India's medicine price regulator National Pharmaceutical Pricing Authority (NPPA) has given three weeks' time to manufacturers and importers of 24 categories of medical devices to furnish pricing details of all such products.
In a directive on February 16, NPPA said it has the mandate to monitor, and if needed in public interest, regulate maximum retail prices (MRP) of medical devices that are notified by the government as drugs. Currently, 28 categories of medical devices are under the purview of mandatory regulation by the authority.
While the prices of four categories of medical devices - coronary stents, drug-eluting stents, condoms, and intrauterine devices - are already fixed by NPPA, the prices of the rest are fixed by the manufacturers themselves. The authority now seeks to monitor the price movement of all 24 categories of medical devices.
The product categories for which NPPA has sought information include nebulizer, blood pressure monitoring machine, digital thermometer, glucometer, surgical dressings, blood bags, in vitro diagnostic devices of HIV, HbsAg and HCV, disposable hypodermic syringes etc.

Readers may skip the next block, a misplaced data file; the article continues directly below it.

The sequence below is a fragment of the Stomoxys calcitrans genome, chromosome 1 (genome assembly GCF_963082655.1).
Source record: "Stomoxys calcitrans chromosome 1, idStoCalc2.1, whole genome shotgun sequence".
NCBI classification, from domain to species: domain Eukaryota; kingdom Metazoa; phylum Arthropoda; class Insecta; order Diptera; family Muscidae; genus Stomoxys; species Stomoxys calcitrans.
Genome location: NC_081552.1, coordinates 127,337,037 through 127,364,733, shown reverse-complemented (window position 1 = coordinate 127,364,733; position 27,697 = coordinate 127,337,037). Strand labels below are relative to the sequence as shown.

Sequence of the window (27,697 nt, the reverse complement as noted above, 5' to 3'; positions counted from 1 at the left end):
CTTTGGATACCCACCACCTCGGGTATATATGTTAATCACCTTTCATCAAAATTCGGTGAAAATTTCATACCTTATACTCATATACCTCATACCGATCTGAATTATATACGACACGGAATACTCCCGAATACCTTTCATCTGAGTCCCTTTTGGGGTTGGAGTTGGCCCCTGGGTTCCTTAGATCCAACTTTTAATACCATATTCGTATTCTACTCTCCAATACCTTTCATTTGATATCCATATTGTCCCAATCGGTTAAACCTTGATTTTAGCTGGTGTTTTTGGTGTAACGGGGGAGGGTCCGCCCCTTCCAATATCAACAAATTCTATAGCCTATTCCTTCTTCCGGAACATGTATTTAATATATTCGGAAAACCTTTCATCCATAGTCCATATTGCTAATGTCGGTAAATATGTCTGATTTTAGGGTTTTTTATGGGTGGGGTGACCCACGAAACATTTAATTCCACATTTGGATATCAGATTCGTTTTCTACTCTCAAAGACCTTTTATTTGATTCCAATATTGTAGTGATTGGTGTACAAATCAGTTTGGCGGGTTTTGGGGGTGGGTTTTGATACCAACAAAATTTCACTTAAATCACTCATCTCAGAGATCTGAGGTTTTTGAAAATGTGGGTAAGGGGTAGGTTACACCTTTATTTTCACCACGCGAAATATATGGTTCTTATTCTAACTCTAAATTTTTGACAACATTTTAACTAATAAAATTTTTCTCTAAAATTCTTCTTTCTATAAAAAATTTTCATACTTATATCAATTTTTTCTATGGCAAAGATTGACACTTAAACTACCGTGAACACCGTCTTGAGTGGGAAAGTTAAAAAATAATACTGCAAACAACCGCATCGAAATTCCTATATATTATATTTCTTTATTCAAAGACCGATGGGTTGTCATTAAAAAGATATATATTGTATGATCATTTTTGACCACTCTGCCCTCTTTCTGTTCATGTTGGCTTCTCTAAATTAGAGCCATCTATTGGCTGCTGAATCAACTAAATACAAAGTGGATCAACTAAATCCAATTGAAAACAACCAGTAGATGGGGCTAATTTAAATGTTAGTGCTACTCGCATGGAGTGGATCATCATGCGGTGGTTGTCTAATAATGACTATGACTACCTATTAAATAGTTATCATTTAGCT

Commenting on the directive, Rajiv Nath, coordinator, Association of Indian Medical Device Industry (AiMeD) said that while the NPPA is seeking to monitor the maximum retail price (MRP) of the products covered under its jurisdiction, it may be more prudent to capture the import landed price on which GST is first paid (first point of sale) with the MRP to monitor possibly irrationally high trade margins.
He also wanted NPPA to seek ex-factory price (post discount) on which GST is charged first time (first point of sale) and the MRP to also monitor possibly irrationally high trade margins. According to Nath, it is common practice to "artificially inflate MRP to satisfy excessive margin needs of the healthcare provider or retailer which is not only harmful to consumers but also ethical manufacturers who lose out on competitiveness if they are unable to satisfy needs of their buyers."
"It's a strange marketplace since last one decade where hospital buyers are not negotiating on lower buying price but for higher labelled MRP and higher trade margins. This unethical practice needs to be regulated. Price monitoring is a start but it should not be from price to stockist by an importer, but from first point of sale when goods enter the country," he adds.
Incidentally, all medical devices are now regulated under Drugs Act though only 37 have so far been notified for compliance.